Tagged: 1990s

Bond’s Unique Charcoal Striped “No Cigar” Suit

Pierce Brosnan as James Bond in The World is Not Enough (1999)

Pierce Brosnan as James Bond in The World is Not Enough (1999)

Vitals

Pierce Brosnan as James Bond, sophisticated British secret agent

London, November 1999

Film: The World is Not Enough
Release Date: November 8, 1999
Director: Michael Apted
Costume Designer: Lindy Hemming

Background

February 27 is National Cigar Day according to some, and – while it may not be recognized universally – it’s always nice to have an extra reason to relax with your favorite cigar.

Like Roger Moore before him, Pierce Brosnan eschewed the cigarettes favored by the literary (and, at one point, cinematic) James Bond in favor of cigars. Both actors preferred cigars in real life as well, and it’s been recorded that Moore frequently received several thousand pounds worth of Montecristo cigars during his outings as 007.

In The World is Not Enough, Brosnan’s Bond returns from his action-packed trip to Bilbao for what should be a quiet day at the office that begins, as usual, by casually flirting with Miss Moneypenny (Samantha Bond). Continue reading

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Samuel L. Jackson in The Long Kiss Goodnight

Samuel L. Jackson as Mitch Henessey in The Long Kiss Goodnight (1996).

Samuel L. Jackson as Mitch Henessey in The Long Kiss Goodnight (1996).

Vitals

Samuel L. Jackson as Mitch Henessey, wisecracking private detective and ex-con

New Jersey, Christmas 1996

Film: The Long Kiss Goodnight
Release Date: October 11, 1996
Director: Renny Harlin
Costume Designer: Joanna Johnston

Background

As Christmas is only two weeks away, BAMF Style is taking a look at the Die Hard-meets-The Bourne Identity holiday action flick, The Long Kiss Goodnight.

The Long Kiss Goodnight has received a generally positive reception in the 20 years since it’s release, but there’s one review that stands out of particular importance for this blog. In 2001, an IMDB reviewer gave the movie the top rating of 10 stars with the added note:

Saw this film on TV just now for the first time in ages and realised what makes it so good… SAMUEL L. JACKSON’S WARDROBE.

Continue reading

Michael Douglas’s Taupe Cerruti Suit in Basic Instinct

Michael Douglas as Nick Curran in Basic Instinct (1992).

Michael Douglas as Nick Curran in Basic Instinct (1992).

Vitals

Michael Douglas as Nick Curran, homicide detective with a troubled past

San Francisco, April 1991

Film: Basic Instinct
Release Date: March 20, 1992
Director: Paul Verhoeven
Costume Designer: Ellen Mirojnick

Background

There have been a few persistent requests to analyze Michael Douglas’ tailored Cerruti suits and sport jackets in the controversial thriller Basic Instinct, best known for what Sharon Stone wasn’t wearing on screen as opposed to what Michael Douglas was wearing.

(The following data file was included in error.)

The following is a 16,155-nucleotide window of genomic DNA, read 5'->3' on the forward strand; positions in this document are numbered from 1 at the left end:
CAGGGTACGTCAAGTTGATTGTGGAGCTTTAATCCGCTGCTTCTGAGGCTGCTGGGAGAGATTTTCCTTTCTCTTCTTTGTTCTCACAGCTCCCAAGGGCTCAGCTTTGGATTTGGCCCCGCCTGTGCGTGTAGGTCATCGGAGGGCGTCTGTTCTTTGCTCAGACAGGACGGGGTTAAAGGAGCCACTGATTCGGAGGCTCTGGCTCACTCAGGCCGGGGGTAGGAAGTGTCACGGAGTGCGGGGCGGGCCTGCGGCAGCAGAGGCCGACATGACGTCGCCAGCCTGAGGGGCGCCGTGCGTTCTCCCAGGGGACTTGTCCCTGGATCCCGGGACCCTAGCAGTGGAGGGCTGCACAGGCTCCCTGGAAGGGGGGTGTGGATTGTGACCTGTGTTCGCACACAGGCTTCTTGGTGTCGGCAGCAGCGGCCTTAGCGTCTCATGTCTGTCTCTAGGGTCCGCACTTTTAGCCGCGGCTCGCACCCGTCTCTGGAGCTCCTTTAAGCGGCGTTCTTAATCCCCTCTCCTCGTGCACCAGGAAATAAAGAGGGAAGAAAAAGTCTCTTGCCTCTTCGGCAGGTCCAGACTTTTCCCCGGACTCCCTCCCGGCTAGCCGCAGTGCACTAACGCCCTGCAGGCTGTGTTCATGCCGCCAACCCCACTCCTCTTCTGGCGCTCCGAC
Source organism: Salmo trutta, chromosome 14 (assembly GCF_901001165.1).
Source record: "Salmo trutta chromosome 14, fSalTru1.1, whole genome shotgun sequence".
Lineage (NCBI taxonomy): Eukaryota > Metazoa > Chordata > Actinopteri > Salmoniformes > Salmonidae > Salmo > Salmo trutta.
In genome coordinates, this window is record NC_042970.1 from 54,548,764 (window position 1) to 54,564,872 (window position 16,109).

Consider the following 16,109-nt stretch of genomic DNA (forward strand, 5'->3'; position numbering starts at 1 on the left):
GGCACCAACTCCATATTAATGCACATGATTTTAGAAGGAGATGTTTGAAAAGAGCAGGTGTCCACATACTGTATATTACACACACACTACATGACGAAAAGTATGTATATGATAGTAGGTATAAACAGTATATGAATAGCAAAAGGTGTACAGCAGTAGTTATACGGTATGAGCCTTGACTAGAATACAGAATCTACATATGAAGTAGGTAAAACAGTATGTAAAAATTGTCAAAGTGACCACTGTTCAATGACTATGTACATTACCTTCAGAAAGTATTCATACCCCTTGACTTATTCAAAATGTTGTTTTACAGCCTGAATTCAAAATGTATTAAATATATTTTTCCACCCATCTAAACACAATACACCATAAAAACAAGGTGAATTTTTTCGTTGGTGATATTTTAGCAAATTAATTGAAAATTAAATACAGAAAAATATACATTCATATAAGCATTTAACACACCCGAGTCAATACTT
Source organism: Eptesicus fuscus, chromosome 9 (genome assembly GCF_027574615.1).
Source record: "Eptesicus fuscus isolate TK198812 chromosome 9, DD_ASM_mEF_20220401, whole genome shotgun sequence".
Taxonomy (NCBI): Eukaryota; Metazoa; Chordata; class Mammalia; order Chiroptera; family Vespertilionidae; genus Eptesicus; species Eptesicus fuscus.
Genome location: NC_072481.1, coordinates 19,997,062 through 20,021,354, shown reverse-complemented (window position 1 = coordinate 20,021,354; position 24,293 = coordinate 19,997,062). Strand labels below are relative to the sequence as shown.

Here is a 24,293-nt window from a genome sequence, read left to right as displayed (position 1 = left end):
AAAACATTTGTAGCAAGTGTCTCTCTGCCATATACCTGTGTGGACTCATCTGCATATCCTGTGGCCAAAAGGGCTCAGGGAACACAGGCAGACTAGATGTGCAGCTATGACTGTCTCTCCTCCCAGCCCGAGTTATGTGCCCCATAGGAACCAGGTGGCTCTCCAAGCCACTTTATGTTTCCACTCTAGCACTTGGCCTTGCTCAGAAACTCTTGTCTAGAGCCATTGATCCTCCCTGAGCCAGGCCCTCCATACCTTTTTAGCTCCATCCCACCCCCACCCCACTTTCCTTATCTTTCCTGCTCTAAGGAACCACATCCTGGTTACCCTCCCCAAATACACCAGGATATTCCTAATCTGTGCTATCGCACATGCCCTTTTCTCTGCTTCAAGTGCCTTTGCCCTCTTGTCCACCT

Described in his book The Devil’s Guide to Hollywood as an exercise to create the lowest common denominator screenplay possible, writer Joe Eszterhas completed his script within two weeks all while reportedly listening to The Rolling Stones non-stop. Eszterhas sold the script three days later for the astronomical sum of $3 million, cynically reattaining his mantle as the highest paid screenwriter in Hollywood.

Continue reading

Vincent Vega’s Western-Inspired Casualwear

John Travolta as Vincent Vega in Pulp Fiction (1994).

John Travolta as Vincent Vega in Pulp Fiction (1994).

Vitals

John Travolta as Vincent Vega, laidback mob hitman and self-described “Elvis man”

Los Angeles, Summer 1992

Film: Pulp Fiction
Release Date: October 14, 1994
Director: Quentin Tarantino
Costume Designer: Betsy Heimann

Background

With Halloween around the corner, I’m revisiting one of my favorite Halloween costumes: Vincent Vega in Pulp Fiction. It’s a great chance for a couple’s costume, whether your significant other is a Mia or a Jules.

Pulp Fiction‘s colorful, sprawling cast of characters and famously non-linear timeline makes Vincent an even more interesting character when you realize that he is the only one to appear in each segment of the film. The role marked a rejuvenation for John Travolta, whose career had gone stagnant during the ’80s with the only real commercial success coming from Look Who’s Talking. Established and rising actors including Alec Baldwin, Daniel Day-Lewis, James Gandolfini, Andy Garcia, Michael Keaton (aw!), Gary Oldman, Jason Patric, Sean Penn, Tim Roth, and Denzel Washington had all been either interested in or considered for the role, and even Michael Madsen would go on to regret not reprising his Vega brother role when offered.

Vincent Vega was the laidback yin to Jules Winnfield’s fired-up yang. While Jules (Samuel L. Jackson) would intimidate a target with his fire-and-brimstone brand of furious anger, Vincent would merely slump against a wall, puffing one of his hand-rolled cigarettes and debating whether or not to voice a situational complaint of his own. It might have been his easy temperament that led Marsellus Wallace (Ving Rhames) to tap Vincent as the henchman-of-choice to entertain his wife Mia (Uma Thurman) when Marsellus was called out of town. Continue reading

The Tailor of Panama: Andy Osnard’s Check Sportcoat

Pierce Brosnan as Andy Osnard in The Tailor of Panama (2001).

Pierce Brosnan as Andy Osnard in The Tailor of Panama (2001).

Vitals

Pierce Brosnan as Andy Osnard, sleazy and shrewd MI6 agent

Panama City, Fall 1999

Film: The Tailor of Panama
Release Date: March 30, 2001
Director: John Boorman
Costume Designer: Maeve Paterson

Background

Pierce Brosnan had a reputation for playing smooth, dapper characters like Remington Steele, Thomas Crown, and – of course – James Bond, making it all the more entertaining when he traded in that image to play unapologetic cad Andy Osnard in John Boorman’s 2001 adaptation of John le Carré’s spy novel The Tailor of Panama.

Viewers at the time may have thought “Pierce Brosnan playing a British spy in an exotic setting? Won’t that just be James Bond?” John le Carré readers who were familiar with the book knew the answer was a resounding “Hell, no!” Continue reading